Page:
#4 Functional business models: investors will be looking for more robust business models in 2023, and will “scrutinize the ratio of the cost of user acquisition to customer lifetime value, especially the assumptions behind the value part and how fast that value can be achieved.”
#5 Central Bank Digital Currencies (CBDC): will be a big focus “as governments realise that they should not miss the blockchain party.”
#6 Know Your Customer (KYC) guidelines: will see major growth next year. Some regulations that will emerge in 2023 will likely involve biometry, and crypto, to name a few.
#7 Micro-FinTech: 2023 will be the year of micro-investments and, “in the world of insurance, pay-per-use insurances (only pay for the car insurance when you are driving the car), as well as micro-insurance (in some cases embedded insurance) which aim to cover risks in a limited time could be an interesting way to disrupt the traditional market.”
#8 ESG is a key topic in finance too: “2023 seems like a year when the pressure to think and act sustainably will begin to materialise in actual products and services.”
#9 Personalised tools: “although generalist finance applications will always take part of the market, I expect custom-designed solutions that cater to specific audiences’ needs to be much more effective moving forward.” This means the development of voice recognition technology and natural language processing (NLP) so users can access services through voice commands for seamless processes. “Siri? Alexa? Pay my internet bill and donate to The Recursive” coming next.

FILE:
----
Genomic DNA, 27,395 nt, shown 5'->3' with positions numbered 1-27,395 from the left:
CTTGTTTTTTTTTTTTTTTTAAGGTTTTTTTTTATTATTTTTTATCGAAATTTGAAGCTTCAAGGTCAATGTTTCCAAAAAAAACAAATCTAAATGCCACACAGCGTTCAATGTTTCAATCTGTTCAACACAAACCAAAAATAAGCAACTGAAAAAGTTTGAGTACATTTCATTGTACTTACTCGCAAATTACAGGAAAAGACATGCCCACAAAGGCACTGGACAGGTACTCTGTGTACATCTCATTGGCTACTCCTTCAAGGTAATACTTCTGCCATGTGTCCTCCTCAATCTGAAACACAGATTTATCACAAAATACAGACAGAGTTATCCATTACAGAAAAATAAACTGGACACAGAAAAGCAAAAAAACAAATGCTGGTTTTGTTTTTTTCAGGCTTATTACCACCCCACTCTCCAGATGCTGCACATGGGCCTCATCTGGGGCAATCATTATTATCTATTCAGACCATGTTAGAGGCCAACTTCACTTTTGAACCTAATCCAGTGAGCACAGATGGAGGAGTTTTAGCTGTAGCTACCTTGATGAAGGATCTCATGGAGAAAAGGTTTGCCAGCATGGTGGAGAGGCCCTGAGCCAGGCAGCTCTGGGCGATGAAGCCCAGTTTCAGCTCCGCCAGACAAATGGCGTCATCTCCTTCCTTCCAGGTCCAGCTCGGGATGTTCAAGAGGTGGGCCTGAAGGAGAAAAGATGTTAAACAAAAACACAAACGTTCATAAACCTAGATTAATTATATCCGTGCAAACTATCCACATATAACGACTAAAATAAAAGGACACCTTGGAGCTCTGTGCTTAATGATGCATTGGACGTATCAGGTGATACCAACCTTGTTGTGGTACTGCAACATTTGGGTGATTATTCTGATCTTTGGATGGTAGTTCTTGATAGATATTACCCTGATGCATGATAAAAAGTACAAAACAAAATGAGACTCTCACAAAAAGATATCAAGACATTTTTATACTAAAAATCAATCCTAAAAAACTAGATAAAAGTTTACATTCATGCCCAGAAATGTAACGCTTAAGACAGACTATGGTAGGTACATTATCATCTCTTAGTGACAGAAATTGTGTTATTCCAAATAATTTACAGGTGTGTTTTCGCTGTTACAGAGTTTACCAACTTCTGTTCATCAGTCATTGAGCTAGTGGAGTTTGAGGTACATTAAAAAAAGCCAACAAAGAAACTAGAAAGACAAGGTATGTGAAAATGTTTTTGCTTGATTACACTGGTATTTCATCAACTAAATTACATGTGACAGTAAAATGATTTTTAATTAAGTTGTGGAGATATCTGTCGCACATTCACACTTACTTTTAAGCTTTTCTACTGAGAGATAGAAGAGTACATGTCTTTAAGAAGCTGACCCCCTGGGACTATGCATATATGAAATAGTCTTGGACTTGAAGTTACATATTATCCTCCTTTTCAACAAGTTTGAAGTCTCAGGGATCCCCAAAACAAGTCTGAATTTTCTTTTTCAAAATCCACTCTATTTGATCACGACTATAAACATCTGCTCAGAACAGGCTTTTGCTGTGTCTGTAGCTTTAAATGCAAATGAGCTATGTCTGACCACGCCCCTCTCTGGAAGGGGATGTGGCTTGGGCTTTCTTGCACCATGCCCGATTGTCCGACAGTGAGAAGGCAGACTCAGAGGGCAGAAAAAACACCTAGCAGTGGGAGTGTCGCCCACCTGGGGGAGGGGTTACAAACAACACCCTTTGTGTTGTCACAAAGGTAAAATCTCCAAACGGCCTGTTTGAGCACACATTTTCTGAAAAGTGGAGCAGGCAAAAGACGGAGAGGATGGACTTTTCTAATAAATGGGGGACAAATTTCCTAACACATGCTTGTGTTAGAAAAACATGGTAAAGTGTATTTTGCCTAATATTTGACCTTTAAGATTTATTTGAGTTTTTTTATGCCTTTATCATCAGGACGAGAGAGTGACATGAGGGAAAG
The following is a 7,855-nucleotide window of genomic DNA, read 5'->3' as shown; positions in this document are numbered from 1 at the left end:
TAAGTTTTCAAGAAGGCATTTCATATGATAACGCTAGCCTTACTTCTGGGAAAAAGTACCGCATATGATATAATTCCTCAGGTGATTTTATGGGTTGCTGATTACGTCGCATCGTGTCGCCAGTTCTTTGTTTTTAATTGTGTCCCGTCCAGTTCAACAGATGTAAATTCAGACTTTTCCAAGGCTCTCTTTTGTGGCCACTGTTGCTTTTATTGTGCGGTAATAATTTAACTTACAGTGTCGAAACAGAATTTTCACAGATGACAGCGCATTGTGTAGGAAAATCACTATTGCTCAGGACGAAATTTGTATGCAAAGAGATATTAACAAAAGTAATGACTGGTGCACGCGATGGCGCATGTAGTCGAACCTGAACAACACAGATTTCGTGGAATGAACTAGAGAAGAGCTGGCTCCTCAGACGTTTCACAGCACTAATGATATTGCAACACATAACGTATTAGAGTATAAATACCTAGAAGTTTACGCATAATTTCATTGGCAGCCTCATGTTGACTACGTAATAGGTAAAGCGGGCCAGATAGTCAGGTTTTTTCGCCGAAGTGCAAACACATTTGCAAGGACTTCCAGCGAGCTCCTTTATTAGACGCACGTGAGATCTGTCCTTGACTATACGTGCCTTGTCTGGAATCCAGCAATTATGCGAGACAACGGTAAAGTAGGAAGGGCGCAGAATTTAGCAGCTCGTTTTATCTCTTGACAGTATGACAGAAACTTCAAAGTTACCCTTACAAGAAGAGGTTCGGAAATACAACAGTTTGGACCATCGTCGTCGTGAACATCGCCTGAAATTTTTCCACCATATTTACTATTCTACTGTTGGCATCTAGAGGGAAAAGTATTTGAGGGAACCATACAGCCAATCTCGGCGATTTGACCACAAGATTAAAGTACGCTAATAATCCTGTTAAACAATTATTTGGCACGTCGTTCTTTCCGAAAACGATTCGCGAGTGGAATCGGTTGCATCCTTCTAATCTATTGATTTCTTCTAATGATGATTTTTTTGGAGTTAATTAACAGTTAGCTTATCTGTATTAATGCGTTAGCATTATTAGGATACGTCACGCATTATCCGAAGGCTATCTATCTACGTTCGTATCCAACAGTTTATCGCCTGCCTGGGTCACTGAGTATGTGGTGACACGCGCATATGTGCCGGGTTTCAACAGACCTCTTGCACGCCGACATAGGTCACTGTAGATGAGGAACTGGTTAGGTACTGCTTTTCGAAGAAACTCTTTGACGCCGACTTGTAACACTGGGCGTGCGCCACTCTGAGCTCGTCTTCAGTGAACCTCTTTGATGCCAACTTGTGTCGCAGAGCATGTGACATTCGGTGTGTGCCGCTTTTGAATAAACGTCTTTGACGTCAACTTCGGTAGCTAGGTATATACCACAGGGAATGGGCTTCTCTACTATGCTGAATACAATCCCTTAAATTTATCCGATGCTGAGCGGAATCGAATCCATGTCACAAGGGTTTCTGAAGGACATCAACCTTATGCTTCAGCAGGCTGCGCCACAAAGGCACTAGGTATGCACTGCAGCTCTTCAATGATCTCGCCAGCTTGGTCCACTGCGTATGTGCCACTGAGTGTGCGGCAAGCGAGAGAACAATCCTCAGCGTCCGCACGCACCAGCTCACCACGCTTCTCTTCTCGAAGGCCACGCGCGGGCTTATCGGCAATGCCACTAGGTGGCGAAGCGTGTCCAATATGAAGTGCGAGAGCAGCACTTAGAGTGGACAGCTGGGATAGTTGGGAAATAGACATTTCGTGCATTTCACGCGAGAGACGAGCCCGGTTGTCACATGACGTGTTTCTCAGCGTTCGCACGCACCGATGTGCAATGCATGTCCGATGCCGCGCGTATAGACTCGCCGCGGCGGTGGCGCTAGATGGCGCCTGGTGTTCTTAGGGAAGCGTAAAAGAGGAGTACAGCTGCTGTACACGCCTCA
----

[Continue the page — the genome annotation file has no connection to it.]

#10 AI Technology as a cost-effective alternative
Last, but not least, “algorithmic AI decision-making is an efficient alternative to the current high costs of aggregating, analysing, and using data. Moreover, chatbots are also quickly becoming an invaluable asset for customer support departments.”
Not to overlook other parts of the world, here are the top 5 FinTech trends & predictions for Africa:
The Unbanked: given that a large portion of African people are still unbanked, there is a large market to tap into, and many FinTechs and banks are trying to solve this problem and tap into this market. FinTechs in Africa will continue to provide solutions to the continent to create seamless, borderless transactions. Furthermore, many banks will continue to partner with new FinTechs to solve this problem, as well as many others.
Highest funding ever: according to data from The Big Deal, African startups raised over $4 billion in the third quarter of 2022 alone, the fastest the continent has seen in the past three years since they surpassed $1 billion in funding. The funding is also impressive because it comes in a period when over 100 startups in Africa have raised their first $1 million+ round this year. FinTech is proving to be the main driver of investment on the continent, and experts predict 2023 to be an even better year.